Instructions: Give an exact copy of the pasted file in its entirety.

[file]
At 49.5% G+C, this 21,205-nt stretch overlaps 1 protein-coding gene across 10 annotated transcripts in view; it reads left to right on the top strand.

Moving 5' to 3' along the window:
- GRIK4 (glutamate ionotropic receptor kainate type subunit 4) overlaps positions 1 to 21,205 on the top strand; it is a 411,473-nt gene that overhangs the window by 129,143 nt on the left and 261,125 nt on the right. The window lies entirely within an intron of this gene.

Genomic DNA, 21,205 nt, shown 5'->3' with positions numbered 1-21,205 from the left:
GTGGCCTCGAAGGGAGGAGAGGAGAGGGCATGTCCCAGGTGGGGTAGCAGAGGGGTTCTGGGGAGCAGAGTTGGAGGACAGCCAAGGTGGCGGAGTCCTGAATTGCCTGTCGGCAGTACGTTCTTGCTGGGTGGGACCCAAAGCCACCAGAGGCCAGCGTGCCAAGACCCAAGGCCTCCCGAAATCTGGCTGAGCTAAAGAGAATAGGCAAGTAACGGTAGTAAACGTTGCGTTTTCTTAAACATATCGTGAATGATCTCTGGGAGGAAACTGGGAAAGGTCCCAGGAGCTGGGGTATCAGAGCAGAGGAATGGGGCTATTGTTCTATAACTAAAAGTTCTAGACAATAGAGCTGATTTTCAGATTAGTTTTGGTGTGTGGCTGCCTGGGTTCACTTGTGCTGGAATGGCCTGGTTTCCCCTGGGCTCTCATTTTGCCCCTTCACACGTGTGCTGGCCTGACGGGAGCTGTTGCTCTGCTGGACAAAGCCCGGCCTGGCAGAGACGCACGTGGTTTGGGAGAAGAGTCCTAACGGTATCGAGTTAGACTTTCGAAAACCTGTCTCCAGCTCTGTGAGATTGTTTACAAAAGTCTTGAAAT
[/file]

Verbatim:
At 49.5% G+C, this 21,205-nt stretch overlaps 1 protein-coding gene across 10 annotated transcripts in view; it reads left to right on the top strand.

Moving 5' to 3' along the window:
- GRIK4 (glutamate ionotropic receptor kainate type subunit 4) overlaps positions 1 to 21,205 on the top strand; it is a 411,473-nt gene that overhangs the window by 129,143 nt on the left and 261,125 nt on the right. The window lies entirely within an intron of this gene.

Genomic DNA, 21,205 nt, shown 5'->3' with positions numbered 1-21,205 from the left:
GTGGCCTCGAAGGGAGGAGAGGAGAGGGCATGTCCCAGGTGGGGTAGCAGAGGGGTTCTGGGGAGCAGAGTTGGAGGACAGCCAAGGTGGCGGAGTCCTGAATTGCCTGTCGGCAGTACGTTCTTGCTGGGTGGGACCCAAAGCCACCAGAGGCCAGCGTGCCAAGACCCAAGGCCTCCCGAAATCTGGCTGAGCTAAAGAGAATAGGCAAGTAACGGTAGTAAACGTTGCGTTTTCTTAAACATATCGTGAATGATCTCTGGGAGGAAACTGGGAAAGGTCCCAGGAGCTGGGGTATCAGAGCAGAGGAATGGGGCTATTGTTCTATAACTAAAAGTTCTAGACAATAGAGCTGATTTTCAGATTAGTTTTGGTGTGTGGCTGCCTGGGTTCACTTGTGCTGGAATGGCCTGGTTTCCCCTGGGCTCTCATTTTGCCCCTTCACACGTGTGCTGGCCTGACGGGAGCTGTTGCTCTGCTGGACAAAGCCCGGCCTGGCAGAGACGCACGTGGTTTGGGAGAAGAGTCCTAACGGTATCGAGTTAGACTTTCGAAAACCTGTCTCCAGCTCTGTGAGATTGTTTACAAAAGTCTTGAAAT